You are also in the position of running a CF-branded business. Not everyone comes to your gym to get better. Some come for the abs but stay for the douche (nobody gives a damn about being elite-ly fit, whatever that means). You have to decide, do you throw these people a bone in the form of a chipper every once in awhile? As a business owner, you probably should. Just don't go overboard on the stupid.

Sara mentioned this, cycle down on the frenzy of activity. I vary mine to correspond with the intensity in 531 cycles. With very few exceptions, people will do better accumulating 5-10 minutes (preferably less) of volume work in a metcon situation. Sustained effort, minimal rest, just not frantic. You'd be surprised how little drop off in fitness and appearance there is.

CF started out as a great idea, and it's a nice template to increase general fitness and ability. Instead of throwing everything in the pot, learn how to program each discipline (treat WL like WL, treat sprinting like sprinting, etc.), and you'll have better results.

Some random thoughts:
* eliminate SDHP and butterfly kips
* Tabata is Tabata. Don't do more than one exercise, and don't do it more than once a week. I like 6-7 rounds (so did Tabata), but we're both dumbasses compared to Couch.
* "teaching DUs" before the trainee can do 3 minutes of a basic bounce or alternate leg at 150-180 rpm is stupid
* Don't let anyone do Roman chair situps quickly; if you have a GHD, use it as a GHD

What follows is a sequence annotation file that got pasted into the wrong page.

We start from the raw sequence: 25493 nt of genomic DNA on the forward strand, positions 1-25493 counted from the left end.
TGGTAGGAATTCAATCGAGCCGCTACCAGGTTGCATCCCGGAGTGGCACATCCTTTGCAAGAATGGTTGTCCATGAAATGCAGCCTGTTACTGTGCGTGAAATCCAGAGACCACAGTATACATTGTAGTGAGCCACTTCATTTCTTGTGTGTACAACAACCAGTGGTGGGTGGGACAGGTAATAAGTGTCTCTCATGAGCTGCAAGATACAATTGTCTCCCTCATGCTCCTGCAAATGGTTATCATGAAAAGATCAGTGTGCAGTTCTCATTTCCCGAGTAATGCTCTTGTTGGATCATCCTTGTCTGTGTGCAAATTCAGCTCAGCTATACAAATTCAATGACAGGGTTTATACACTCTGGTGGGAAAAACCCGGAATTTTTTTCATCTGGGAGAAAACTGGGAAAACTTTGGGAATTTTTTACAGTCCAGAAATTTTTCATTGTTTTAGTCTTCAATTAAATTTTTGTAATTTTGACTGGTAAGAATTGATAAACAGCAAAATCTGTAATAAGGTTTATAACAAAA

* 6-10# Dynamax balls are extremely useful; 20#...not so much
* find other affiliates who program well and speak with them about best practices
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Old 01-17-2011, 12:42 PM   #40
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Raj,
CF.com has been posting videos lately where Budding is presenting some sort of rationale behind the programming. They have been of no use to anyone, nor is any rationale logically presented.
I was appalled at this. I was even more appalled at the sheep applauding this. After all this time, the mainpage WOD is still at the 'unconscious incompetence' stage of development.

This is no different than a high school kid working at Baskin Robbins mixing a bunch of crap together to see what comes out. That explains why most .com workouts are about as satisfying as a pistacchio butterscotch sundae with gummy bears and bacon bits.